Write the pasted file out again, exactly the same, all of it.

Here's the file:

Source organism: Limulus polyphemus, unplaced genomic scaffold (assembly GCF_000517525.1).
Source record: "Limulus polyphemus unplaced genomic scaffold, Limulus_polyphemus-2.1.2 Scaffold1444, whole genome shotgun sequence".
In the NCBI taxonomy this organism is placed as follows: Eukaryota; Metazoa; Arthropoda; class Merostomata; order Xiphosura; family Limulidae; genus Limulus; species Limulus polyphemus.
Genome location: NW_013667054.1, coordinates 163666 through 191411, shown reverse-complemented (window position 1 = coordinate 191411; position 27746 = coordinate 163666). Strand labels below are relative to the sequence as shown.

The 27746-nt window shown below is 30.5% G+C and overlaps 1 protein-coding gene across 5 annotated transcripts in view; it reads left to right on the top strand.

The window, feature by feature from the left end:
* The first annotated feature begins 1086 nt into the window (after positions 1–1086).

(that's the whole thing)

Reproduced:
Source organism: Limulus polyphemus, unplaced genomic scaffold (assembly GCF_000517525.1).
Source record: "Limulus polyphemus unplaced genomic scaffold, Limulus_polyphemus-2.1.2 Scaffold1444, whole genome shotgun sequence".
In the NCBI taxonomy this organism is placed as follows: Eukaryota; Metazoa; Arthropoda; class Merostomata; order Xiphosura; family Limulidae; genus Limulus; species Limulus polyphemus.
Genome location: NW_013667054.1, coordinates 163666 through 191411, shown reverse-complemented (window position 1 = coordinate 191411; position 27746 = coordinate 163666). Strand labels below are relative to the sequence as shown.

The 27746-nt window shown below is 30.5% G+C and overlaps 1 protein-coding gene across 5 annotated transcripts in view; it reads left to right on the top strand.

The window, feature by feature from the left end:
* The first annotated feature begins 1086 nt into the window (after positions 1–1086).